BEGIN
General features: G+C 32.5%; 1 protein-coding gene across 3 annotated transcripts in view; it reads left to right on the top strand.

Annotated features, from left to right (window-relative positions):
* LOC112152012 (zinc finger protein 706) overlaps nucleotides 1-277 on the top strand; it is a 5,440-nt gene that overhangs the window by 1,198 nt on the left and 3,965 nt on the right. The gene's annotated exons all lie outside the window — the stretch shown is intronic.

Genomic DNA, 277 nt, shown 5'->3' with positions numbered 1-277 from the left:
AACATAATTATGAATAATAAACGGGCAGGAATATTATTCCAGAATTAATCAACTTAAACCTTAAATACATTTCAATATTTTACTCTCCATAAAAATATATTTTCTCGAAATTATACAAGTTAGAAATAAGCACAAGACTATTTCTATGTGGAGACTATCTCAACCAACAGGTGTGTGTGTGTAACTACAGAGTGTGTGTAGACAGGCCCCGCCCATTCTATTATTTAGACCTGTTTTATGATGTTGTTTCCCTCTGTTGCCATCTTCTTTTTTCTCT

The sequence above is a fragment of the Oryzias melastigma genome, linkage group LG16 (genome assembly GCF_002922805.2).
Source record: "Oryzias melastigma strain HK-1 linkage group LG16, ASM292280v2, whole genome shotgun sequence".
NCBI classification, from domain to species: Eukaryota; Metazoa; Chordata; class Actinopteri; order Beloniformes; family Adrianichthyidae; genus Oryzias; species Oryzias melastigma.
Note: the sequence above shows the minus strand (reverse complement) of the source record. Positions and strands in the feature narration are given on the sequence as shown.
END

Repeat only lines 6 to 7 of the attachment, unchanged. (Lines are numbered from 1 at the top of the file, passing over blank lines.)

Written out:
The sequence above is a fragment of the Oryzias melastigma genome, linkage group LG16 (genome assembly GCF_002922805.2).
Source record: "Oryzias melastigma strain HK-1 linkage group LG16, ASM292280v2, whole genome shotgun sequence".